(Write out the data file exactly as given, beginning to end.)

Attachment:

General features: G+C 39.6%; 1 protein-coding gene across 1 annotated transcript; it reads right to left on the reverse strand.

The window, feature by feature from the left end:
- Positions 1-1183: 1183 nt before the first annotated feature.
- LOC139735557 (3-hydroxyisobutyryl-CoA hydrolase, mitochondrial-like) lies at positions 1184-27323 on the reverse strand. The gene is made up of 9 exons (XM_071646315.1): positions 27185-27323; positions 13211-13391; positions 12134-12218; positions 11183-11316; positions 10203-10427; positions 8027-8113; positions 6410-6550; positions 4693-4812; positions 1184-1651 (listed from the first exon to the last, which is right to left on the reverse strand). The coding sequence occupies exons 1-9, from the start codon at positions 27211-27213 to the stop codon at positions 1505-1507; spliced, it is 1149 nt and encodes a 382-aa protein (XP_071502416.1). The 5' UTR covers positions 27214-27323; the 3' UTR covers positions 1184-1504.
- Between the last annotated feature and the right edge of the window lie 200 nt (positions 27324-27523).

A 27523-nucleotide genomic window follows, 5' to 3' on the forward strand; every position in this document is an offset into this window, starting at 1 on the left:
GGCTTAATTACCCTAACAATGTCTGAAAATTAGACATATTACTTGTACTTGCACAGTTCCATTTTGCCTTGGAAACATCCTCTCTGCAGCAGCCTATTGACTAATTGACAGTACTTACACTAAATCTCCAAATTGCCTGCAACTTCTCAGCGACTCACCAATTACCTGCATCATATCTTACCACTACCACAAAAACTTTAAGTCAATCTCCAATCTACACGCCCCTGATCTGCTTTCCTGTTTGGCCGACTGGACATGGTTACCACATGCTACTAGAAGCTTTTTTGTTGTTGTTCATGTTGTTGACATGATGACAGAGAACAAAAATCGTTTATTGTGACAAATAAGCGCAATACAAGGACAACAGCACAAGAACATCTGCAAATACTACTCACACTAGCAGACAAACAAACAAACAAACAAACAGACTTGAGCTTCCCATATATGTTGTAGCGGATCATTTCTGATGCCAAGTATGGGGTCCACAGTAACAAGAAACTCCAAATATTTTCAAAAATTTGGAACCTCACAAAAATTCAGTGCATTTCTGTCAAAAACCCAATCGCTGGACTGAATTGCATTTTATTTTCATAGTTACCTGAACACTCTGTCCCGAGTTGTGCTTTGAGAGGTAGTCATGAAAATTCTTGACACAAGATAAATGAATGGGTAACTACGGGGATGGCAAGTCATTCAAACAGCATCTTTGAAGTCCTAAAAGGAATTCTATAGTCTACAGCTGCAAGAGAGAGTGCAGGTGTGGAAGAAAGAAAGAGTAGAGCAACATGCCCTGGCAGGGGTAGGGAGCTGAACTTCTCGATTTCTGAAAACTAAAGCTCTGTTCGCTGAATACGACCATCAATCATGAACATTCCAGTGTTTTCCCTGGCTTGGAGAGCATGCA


General features: G+C 39.6%; 1 protein-coding gene across 1 annotated transcript; it reads right to left on the reverse strand.

The window, feature by feature from the left end:
- Positions 1-1183: 1183 nt before the first annotated feature.
- LOC139735557 (3-hydroxyisobutyryl-CoA hydrolase, mitochondrial-like) lies at positions 1184-27323 on the reverse strand. The gene is made up of 9 exons (XM_071646315.1): positions 27185-27323; positions 13211-13391; positions 12134-12218; positions 11183-11316; positions 10203-10427; positions 8027-8113; positions 6410-6550; positions 4693-4812; positions 1184-1651 (listed from the first exon to the last, which is right to left on the reverse strand). The coding sequence occupies exons 1-9, from the start codon at positions 27211-27213 to the stop codon at positions 1505-1507; spliced, it is 1149 nt and encodes a 382-aa protein (XP_071502416.1). The 5' UTR covers positions 27214-27323; the 3' UTR covers positions 1184-1504.
- Between the last annotated feature and the right edge of the window lie 200 nt (positions 27324-27523).

A 27523-nucleotide genomic window follows, 5' to 3' on the forward strand; every position in this document is an offset into this window, starting at 1 on the left:
GGCTTAATTACCCTAACAATGTCTGAAAATTAGACATATTACTTGTACTTGCACAGTTCCATTTTGCCTTGGAAACATCCTCTCTGCAGCAGCCTATTGACTAATTGACAGTACTTACACTAAATCTCCAAATTGCCTGCAACTTCTCAGCGACTCACCAATTACCTGCATCATATCTTACCACTACCACAAAAACTTTAAGTCAATCTCCAATCTACACGCCCCTGATCTGCTTTCCTGTTTGGCCGACTGGACATGGTTACCACATGCTACTAGAAGCTTTTTTGTTGTTGTTCATGTTGTTGACATGATGACAGAGAACAAAAATCGTTTATTGTGACAAATAAGCGCAATACAAGGACAACAGCACAAGAACATCTGCAAATACTACTCACACTAGCAGACAAACAAACAAACAAACAAACAGACTTGAGCTTCCCATATATGTTGTAGCGGATCATTTCTGATGCCAAGTATGGGGTCCACAGTAACAAGAAACTCCAAATATTTTCAAAAATTTGGAACCTCACAAAAATTCAGTGCATTTCTGTCAAAAACCCAATCGCTGGACTGAATTGCATTTTATTTTCATAGTTACCTGAACACTCTGTCCCGAGTTGTGCTTTGAGAGGTAGTCATGAAAATTCTTGACACAAGATAAATGAATGGGTAACTACGGGGATGGCAAGTCATTCAAACAGCATCTTTGAAGTCCTAAAAGGAATTCTATAGTCTACAGCTGCAAGAGAGAGTGCAGGTGTGGAAGAAAGAAAGAGTAGAGCAACATGCCCTGGCAGGGGTAGGGAGCTGAACTTCTCGATTTCTGAAAACTAAAGCTCTGTTCGCTGAATACGACCATCAATCATGAACATTCCAGTGTTTTCCCTGGCTTGGAGAGCATGCA